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Volvo Penta Ups Commitment with Stage V Engines

Volvo Penta is scaling up its commitment to the Worldwide Fund for Nature (WWF) Climate Savers program by including its latest medium duty engine range.

Volvo Penta is scaling up its commitment to the Worldwide Fund for Nature (WWF) Climate Savers program by including its latest medium duty engine range. Offering up to 5 percent in fuel consumption reduction with its Stage V engine range for off-road, Volvo Penta has taken yet another step in reducing its impact on the environment.

Since 2014, Volvo Penta has been a member of the WWF Climate Savers program, as part of the wider Volvo Group pledge. The purpose of the program, which is run by the WWF, is to encourage business and industry to make pledges to help reduce their impact on the environment.

“The Climate Savers program goes hand in hand with our vision to become the world leader in sustainable power solutions,” said Cecilia Gunnarsson, environmental director at Volvo Penta. “We have made a pledge to promote environmental awareness, develop efficient new technologies and encourage sustainable development.”

Volvo Penta is committed in three ways:

  1. To reduce fuel consumption in its engines by 2 percent. This was recently expanded to also include medium-duty engines (D5 and D8).
  2. To increase the use of its Inboard Performance System (IPS) for Marine Commercial, a state-of-the-art technology delivering up to 30 percent reduced fuel consumption (versus inboard shafts).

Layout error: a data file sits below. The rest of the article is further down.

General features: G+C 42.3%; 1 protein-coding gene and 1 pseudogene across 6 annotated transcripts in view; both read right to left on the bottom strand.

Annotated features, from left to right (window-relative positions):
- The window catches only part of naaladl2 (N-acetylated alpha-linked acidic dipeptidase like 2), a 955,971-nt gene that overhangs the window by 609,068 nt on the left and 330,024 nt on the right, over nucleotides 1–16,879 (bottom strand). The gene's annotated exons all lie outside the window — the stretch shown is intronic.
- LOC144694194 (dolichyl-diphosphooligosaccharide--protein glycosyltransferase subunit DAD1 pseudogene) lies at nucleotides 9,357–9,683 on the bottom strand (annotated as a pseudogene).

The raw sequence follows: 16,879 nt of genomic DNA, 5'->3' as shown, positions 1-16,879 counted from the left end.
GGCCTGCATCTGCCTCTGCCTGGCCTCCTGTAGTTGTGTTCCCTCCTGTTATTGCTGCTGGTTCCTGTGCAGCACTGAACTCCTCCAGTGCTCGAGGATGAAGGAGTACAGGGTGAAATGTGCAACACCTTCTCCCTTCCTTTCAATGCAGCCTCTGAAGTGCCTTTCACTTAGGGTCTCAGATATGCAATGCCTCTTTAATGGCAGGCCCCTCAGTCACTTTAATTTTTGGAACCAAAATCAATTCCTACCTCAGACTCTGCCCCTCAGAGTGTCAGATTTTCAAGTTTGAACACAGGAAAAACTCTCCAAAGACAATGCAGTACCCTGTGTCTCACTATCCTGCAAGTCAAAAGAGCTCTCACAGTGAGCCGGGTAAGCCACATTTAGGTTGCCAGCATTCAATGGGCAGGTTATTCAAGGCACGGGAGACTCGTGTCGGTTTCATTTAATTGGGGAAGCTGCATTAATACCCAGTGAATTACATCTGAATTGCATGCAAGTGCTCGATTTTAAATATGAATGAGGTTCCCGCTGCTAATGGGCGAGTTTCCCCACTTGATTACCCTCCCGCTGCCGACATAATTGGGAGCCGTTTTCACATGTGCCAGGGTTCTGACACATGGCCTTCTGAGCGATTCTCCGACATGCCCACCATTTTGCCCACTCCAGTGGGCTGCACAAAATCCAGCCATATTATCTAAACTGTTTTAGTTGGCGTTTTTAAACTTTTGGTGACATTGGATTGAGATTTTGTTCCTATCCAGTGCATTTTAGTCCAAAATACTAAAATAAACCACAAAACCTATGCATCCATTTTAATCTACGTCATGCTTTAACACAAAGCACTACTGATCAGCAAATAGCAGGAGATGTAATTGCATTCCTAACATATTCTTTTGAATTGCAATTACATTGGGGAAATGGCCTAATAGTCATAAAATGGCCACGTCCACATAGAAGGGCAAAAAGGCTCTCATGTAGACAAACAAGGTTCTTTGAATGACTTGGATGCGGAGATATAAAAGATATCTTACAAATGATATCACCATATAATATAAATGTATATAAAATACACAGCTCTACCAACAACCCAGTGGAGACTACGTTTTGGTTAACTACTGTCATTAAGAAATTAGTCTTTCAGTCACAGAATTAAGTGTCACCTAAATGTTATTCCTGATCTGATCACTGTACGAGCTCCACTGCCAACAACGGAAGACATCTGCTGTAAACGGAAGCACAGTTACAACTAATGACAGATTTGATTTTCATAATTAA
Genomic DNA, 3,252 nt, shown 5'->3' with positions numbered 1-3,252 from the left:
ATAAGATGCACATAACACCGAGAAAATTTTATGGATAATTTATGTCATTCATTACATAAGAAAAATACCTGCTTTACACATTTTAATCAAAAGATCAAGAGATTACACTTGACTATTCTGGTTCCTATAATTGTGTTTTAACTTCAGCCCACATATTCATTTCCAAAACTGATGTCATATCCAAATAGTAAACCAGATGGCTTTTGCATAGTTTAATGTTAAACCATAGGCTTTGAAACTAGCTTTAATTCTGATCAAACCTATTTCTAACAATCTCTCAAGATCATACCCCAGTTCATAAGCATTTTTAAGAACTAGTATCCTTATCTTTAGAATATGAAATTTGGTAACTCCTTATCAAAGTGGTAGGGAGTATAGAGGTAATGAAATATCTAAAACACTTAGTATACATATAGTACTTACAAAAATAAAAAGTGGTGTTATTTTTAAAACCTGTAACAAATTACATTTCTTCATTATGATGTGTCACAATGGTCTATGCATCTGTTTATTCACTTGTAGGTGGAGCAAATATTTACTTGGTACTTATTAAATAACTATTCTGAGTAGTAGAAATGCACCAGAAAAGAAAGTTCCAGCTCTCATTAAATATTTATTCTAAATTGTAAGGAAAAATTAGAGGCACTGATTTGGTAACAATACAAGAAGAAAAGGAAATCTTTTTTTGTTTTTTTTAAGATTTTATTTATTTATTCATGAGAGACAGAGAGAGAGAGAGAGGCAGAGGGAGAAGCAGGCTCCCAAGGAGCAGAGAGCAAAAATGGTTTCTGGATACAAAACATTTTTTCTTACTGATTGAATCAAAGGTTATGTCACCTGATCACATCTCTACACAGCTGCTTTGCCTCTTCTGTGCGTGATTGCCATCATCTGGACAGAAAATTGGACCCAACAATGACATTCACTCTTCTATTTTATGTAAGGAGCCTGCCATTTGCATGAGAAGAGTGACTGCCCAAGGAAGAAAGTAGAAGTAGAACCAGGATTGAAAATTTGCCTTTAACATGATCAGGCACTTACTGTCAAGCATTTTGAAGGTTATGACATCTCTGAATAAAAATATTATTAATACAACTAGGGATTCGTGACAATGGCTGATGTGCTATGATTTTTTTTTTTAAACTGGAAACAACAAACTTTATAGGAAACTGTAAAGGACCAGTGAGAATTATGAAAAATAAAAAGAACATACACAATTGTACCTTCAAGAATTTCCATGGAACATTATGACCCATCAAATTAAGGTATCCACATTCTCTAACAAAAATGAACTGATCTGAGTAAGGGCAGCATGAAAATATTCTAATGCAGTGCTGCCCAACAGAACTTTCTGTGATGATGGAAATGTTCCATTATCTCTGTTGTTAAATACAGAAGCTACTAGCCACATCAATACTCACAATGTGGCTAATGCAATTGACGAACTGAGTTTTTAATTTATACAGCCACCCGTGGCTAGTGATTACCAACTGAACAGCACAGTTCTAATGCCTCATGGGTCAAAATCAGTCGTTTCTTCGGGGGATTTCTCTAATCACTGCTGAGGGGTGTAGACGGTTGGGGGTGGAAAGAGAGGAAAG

3. To advance its electromobility development.

“A Climate Savers company is committed to become ‘best in class’ in reducing greenhouse gas emissions and implement climate positive approaches,” said Mats Landén, senior manager corporate partnerships at the WWF. “It’s encouraging to see that Volvo Penta has made substantial progress in reducing its carbon footprint, and the Stage V engine range for off-road is strong proof of that.”  

Volvo Penta’s Stage V engines have proven extremely promising in field-tests, boasting fuel consumption reductions of up to 5 percent (versus Stage IV), in some cases even more depending on the application. In addition to off-road, the Stage V engines for mobile gensets deliver up to 3 percent better fuel economy (versus Stage IIIa).

When the Swedish crushing company Dalby Maskin switched to a Stage V D13 engine as part of the field-testing, they saved 15 liters of fuel per hour. With the crusher operating 2,000 hours per year, this means savings of 30,000 liters of fuel and 80 tons of CO2 from the tailpipe per year. According to recent EU figures, this is equivalent to 11 people’s annual CO2 output.

“The improvements we have done with our Stage V engines is a true win-win, both for the environment and our customers,” adds Gunnarsson. “We both reduced the emission levels and fuel consumption, which not only reduces CO2 output into the atmosphere but also the total cost of ownership for the customer.”

Volvo Penta is presenting the Stage V engine range and its way forward with electromobility at the Agritechnica trade fair for agricultural machinery in Hannover, Germany, between November 10-16, 2019 (Hall 16, Stand D18).

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